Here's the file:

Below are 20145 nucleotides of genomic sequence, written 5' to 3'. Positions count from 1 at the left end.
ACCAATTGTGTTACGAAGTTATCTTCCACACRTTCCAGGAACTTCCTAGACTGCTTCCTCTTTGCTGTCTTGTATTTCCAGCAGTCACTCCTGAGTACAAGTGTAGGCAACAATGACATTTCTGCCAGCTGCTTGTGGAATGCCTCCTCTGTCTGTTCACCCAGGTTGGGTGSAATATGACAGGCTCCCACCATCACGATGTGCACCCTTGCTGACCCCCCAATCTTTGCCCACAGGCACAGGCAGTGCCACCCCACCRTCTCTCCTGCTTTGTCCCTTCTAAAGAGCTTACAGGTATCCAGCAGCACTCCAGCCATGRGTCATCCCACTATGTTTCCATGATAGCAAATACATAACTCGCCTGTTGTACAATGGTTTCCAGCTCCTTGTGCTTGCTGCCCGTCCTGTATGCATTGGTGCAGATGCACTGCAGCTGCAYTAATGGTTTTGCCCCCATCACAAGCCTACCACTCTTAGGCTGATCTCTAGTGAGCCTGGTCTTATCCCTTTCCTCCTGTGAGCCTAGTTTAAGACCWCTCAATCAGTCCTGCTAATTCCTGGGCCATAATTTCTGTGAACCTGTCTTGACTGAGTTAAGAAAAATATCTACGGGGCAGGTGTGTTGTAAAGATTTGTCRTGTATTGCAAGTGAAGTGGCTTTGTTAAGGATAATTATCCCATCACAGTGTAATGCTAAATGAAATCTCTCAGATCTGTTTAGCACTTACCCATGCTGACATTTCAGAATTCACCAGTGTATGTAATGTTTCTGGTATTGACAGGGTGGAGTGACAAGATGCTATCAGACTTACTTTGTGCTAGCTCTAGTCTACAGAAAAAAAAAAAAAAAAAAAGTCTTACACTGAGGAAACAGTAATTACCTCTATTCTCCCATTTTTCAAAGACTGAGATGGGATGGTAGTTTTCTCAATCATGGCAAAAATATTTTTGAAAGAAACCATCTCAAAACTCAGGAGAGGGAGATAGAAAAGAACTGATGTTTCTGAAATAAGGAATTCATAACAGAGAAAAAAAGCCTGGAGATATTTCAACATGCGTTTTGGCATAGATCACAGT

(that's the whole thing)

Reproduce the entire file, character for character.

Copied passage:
Below are 20145 nucleotides of genomic sequence, written 5' to 3'. Positions count from 1 at the left end.
ACCAATTGTGTTACGAAGTTATCTTCCACACRTTCCAGGAACTTCCTAGACTGCTTCCTCTTTGCTGTCTTGTATTTCCAGCAGTCACTCCTGAGTACAAGTGTAGGCAACAATGACATTTCTGCCAGCTGCTTGTGGAATGCCTCCTCTGTCTGTTCACCCAGGTTGGGTGSAATATGACAGGCTCCCACCATCACGATGTGCACCCTTGCTGACCCCCCAATCTTTGCCCACAGGCACAGGCAGTGCCACCCCACCRTCTCTCCTGCTTTGTCCCTTCTAAAGAGCTTACAGGTATCCAGCAGCACTCCAGCCATGRGTCATCCCACTATGTTTCCATGATAGCAAATACATAACTCGCCTGTTGTACAATGGTTTCCAGCTCCTTGTGCTTGCTGCCCGTCCTGTATGCATTGGTGCAGATGCACTGCAGCTGCAYTAATGGTTTTGCCCCCATCACAAGCCTACCACTCTTAGGCTGATCTCTAGTGAGCCTGGTCTTATCCCTTTCCTCCTGTGAGCCTAGTTTAAGACCWCTCAATCAGTCCTGCTAATTCCTGGGCCATAATTTCTGTGAACCTGTCTTGACTGAGTTAAGAAAAATATCTACGGGGCAGGTGTGTTGTAAAGATTTGTCRTGTATTGCAAGTGAAGTGGCTTTGTTAAGGATAATTATCCCATCACAGTGTAATGCTAAATGAAATCTCTCAGATCTGTTTAGCACTTACCCATGCTGACATTTCAGAATTCACCAGTGTATGTAATGTTTCTGGTATTGACAGGGTGGAGTGACAAGATGCTATCAGACTTACTTTGTGCTAGCTCTAGTCTACAGAAAAAAAAAAAAAAAAAAAGTCTTACACTGAGGAAACAGTAATTACCTCTATTCTCCCATTTTTCAAAGACTGAGATGGGATGGTAGTTTTCTCAATCATGGCAAAAATATTTTTGAAAGAAACCATCTCAAAACTCAGGAGAGGGAGATAGAAAAGAACTGATGTTTCTGAAATAAGGAATTCATAACAGAGAAAAAAAGCCTGGAGATATTTCAACATGCGTTTTGGCATAGATCACAGT